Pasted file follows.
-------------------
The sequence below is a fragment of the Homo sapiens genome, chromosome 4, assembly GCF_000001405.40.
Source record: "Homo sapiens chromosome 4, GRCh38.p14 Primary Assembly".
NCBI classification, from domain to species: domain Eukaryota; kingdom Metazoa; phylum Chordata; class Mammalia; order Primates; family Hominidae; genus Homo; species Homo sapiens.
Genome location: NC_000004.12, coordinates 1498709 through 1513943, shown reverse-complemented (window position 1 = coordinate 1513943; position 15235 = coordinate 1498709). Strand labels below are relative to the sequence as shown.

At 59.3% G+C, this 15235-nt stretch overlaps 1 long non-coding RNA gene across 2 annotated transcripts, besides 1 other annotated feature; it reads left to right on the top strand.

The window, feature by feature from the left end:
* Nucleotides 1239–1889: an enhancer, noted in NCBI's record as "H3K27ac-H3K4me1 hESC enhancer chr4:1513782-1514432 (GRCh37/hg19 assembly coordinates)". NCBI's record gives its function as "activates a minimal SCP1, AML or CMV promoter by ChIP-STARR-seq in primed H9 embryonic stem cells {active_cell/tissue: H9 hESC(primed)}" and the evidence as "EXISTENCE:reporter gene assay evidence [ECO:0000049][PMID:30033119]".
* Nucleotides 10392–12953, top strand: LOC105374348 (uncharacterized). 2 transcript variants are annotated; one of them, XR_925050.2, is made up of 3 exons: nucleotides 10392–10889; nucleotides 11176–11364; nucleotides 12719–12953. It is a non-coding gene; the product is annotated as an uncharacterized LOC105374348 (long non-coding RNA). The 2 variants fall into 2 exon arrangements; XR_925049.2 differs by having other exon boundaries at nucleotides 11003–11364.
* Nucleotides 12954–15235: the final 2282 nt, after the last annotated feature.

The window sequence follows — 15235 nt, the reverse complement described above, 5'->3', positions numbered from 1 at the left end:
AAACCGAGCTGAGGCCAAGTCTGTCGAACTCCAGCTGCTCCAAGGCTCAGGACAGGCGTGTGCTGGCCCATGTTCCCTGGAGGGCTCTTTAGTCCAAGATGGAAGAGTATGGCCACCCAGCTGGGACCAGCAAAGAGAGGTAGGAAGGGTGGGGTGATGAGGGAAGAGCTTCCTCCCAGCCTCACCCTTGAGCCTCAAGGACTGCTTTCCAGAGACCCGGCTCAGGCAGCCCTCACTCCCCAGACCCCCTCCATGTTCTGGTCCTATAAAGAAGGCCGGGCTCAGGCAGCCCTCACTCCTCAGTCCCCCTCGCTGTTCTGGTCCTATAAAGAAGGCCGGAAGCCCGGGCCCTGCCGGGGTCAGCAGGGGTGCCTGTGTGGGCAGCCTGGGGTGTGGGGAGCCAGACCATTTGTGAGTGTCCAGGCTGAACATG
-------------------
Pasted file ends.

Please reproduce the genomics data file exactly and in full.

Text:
The sequence below is a fragment of the Homo sapiens genome, chromosome 4, assembly GCF_000001405.40.
Source record: "Homo sapiens chromosome 4, GRCh38.p14 Primary Assembly".
NCBI classification, from domain to species: domain Eukaryota; kingdom Metazoa; phylum Chordata; class Mammalia; order Primates; family Hominidae; genus Homo; species Homo sapiens.
Genome location: NC_000004.12, coordinates 1498709 through 1513943, shown reverse-complemented (window position 1 = coordinate 1513943; position 15235 = coordinate 1498709). Strand labels below are relative to the sequence as shown.

At 59.3% G+C, this 15235-nt stretch overlaps 1 long non-coding RNA gene across 2 annotated transcripts, besides 1 other annotated feature; it reads left to right on the top strand.

The window, feature by feature from the left end:
* Nucleotides 1239–1889: an enhancer, noted in NCBI's record as "H3K27ac-H3K4me1 hESC enhancer chr4:1513782-1514432 (GRCh37/hg19 assembly coordinates)". NCBI's record gives its function as "activates a minimal SCP1, AML or CMV promoter by ChIP-STARR-seq in primed H9 embryonic stem cells {active_cell/tissue: H9 hESC(primed)}" and the evidence as "EXISTENCE:reporter gene assay evidence [ECO:0000049][PMID:30033119]".
* Nucleotides 10392–12953, top strand: LOC105374348 (uncharacterized). 2 transcript variants are annotated; one of them, XR_925050.2, is made up of 3 exons: nucleotides 10392–10889; nucleotides 11176–11364; nucleotides 12719–12953. It is a non-coding gene; the product is annotated as an uncharacterized LOC105374348 (long non-coding RNA). The 2 variants fall into 2 exon arrangements; XR_925049.2 differs by having other exon boundaries at nucleotides 11003–11364.
* Nucleotides 12954–15235: the final 2282 nt, after the last annotated feature.

The window sequence follows — 15235 nt, the reverse complement described above, 5'->3', positions numbered from 1 at the left end:
AAACCGAGCTGAGGCCAAGTCTGTCGAACTCCAGCTGCTCCAAGGCTCAGGACAGGCGTGTGCTGGCCCATGTTCCCTGGAGGGCTCTTTAGTCCAAGATGGAAGAGTATGGCCACCCAGCTGGGACCAGCAAAGAGAGGTAGGAAGGGTGGGGTGATGAGGGAAGAGCTTCCTCCCAGCCTCACCCTTGAGCCTCAAGGACTGCTTTCCAGAGACCCGGCTCAGGCAGCCCTCACTCCCCAGACCCCCTCCATGTTCTGGTCCTATAAAGAAGGCCGGGCTCAGGCAGCCCTCACTCCTCAGTCCCCCTCGCTGTTCTGGTCCTATAAAGAAGGCCGGAAGCCCGGGCCCTGCCGGGGTCAGCAGGGGTGCCTGTGTGGGCAGCCTGGGGTGTGGGGAGCCAGACCATTTGTGAGTGTCCAGGCTGAACATG